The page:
Darren Tipton:                   I hate to say I’ve always had that sort of perspective but that has always been something very natural for me. I have had two or three really impactful mentors in my life and I think I observed that in them as well.

Marc Pitman:                     That’s really good for you because their mentoring is such an important part.

Darren Tipton:                   Absolutely.

Marc Pitman:                     In fact when I talk to … Many people I ask I say leaders are only as safe as long as they can be good followers. So have mentors that you’re following is so important. As we like to talk about here on the podcast, we also ask about how leadership doesn’t always look pretty. What was a time that you tried something and it didn’t go the way you expected?

Darren Tipton:                   Yeah. I have several stories in that regard but there’s one that stands out. We, as I mentioned, work in these small villages. We take groups of volunteers. The short of the story … This is a new location, a new place to work. We thought we had everything covered. We get there and everything falls apart and the perception of the team was not all that positive. It was not our fault, it wasn’t my fault but I took it really personally. When you pour your heart and your life and your soul and you come with your best game you think, and suddenly things don’t go quite like you hoped and people may seem a bit critical and part of it probably necessary on my behalf. It’s one of those times I just felt defeated. I felt like, wow, I did not ask to take this on and get this treatment. In fact, to the point of just saying, “I can’t do this.”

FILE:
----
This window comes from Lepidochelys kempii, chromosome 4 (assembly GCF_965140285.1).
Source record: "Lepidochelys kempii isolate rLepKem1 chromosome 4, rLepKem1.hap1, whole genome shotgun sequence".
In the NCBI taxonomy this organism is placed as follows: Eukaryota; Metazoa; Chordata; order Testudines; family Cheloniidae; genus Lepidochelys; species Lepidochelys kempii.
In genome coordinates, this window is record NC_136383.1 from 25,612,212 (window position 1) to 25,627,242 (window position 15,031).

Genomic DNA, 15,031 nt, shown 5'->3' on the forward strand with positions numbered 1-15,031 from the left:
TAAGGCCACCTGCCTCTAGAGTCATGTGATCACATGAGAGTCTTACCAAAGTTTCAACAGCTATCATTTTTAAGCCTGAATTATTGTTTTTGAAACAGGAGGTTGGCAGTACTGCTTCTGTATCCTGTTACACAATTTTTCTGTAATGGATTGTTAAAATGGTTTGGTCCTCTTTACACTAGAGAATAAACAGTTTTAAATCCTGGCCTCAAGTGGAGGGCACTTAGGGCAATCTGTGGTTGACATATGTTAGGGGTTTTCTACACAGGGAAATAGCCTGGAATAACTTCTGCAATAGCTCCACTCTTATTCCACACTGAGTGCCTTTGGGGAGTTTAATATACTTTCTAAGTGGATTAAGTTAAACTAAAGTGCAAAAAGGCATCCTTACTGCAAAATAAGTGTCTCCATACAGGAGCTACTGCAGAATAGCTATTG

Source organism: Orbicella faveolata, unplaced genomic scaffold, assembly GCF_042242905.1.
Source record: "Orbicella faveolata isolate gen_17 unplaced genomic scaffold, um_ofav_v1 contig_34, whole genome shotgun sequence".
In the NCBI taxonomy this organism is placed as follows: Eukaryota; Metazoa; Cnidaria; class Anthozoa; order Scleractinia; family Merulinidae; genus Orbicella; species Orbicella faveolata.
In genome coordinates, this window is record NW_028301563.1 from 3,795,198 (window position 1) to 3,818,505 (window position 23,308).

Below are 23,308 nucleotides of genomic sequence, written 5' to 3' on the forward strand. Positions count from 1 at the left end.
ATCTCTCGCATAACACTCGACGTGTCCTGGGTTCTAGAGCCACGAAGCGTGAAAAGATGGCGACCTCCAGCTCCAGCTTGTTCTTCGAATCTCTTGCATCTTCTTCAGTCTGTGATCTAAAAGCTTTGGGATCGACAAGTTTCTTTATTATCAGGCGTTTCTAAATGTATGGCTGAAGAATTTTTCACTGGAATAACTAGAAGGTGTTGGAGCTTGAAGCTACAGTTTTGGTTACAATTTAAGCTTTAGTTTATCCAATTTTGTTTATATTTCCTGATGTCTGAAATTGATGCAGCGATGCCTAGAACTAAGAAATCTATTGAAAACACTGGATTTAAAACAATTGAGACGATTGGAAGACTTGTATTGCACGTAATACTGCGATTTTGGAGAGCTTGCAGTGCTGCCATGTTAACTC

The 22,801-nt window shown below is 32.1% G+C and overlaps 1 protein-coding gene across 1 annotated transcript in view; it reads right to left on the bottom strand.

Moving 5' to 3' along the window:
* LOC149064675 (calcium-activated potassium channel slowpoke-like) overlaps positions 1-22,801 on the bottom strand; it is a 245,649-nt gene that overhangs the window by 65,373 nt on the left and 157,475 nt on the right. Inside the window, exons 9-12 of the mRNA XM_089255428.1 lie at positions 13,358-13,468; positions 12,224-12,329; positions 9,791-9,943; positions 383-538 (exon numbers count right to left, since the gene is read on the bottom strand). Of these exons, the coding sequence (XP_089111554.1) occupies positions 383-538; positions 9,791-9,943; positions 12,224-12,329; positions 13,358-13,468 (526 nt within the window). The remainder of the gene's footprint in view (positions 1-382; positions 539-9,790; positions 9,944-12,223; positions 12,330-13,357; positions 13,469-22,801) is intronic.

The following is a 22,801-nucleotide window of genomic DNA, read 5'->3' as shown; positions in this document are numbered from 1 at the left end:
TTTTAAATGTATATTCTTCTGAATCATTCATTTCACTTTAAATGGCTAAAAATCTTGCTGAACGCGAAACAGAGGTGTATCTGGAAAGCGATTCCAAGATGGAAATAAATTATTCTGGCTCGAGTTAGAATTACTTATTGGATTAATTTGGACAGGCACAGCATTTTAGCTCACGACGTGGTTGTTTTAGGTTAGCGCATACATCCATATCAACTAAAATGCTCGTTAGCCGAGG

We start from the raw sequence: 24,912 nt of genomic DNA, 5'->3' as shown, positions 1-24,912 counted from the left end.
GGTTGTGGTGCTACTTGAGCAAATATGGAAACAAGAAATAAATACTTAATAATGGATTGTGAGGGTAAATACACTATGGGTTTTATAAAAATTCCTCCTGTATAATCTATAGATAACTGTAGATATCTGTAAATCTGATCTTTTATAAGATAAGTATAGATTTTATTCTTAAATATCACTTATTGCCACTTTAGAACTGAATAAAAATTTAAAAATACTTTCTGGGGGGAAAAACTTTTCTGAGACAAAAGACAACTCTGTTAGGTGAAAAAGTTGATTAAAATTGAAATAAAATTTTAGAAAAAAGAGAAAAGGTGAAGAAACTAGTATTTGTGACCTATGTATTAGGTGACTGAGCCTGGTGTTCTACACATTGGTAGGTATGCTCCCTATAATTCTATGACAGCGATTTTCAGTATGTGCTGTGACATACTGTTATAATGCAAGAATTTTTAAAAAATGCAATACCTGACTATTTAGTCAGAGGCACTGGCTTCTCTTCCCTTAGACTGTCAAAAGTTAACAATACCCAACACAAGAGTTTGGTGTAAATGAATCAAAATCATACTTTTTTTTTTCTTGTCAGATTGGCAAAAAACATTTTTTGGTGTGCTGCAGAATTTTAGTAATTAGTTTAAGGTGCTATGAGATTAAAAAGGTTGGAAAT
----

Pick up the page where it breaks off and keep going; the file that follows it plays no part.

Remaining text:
A colleague of mine was with me and I said, “I just want to take this thing called Project Humanity, wrap it in swaddling clothes, lay it in a manger but lay it at the steps of the firehouse with a note that says, please take care of our baby because we can’t.”

Marc Pitman:                     Wow!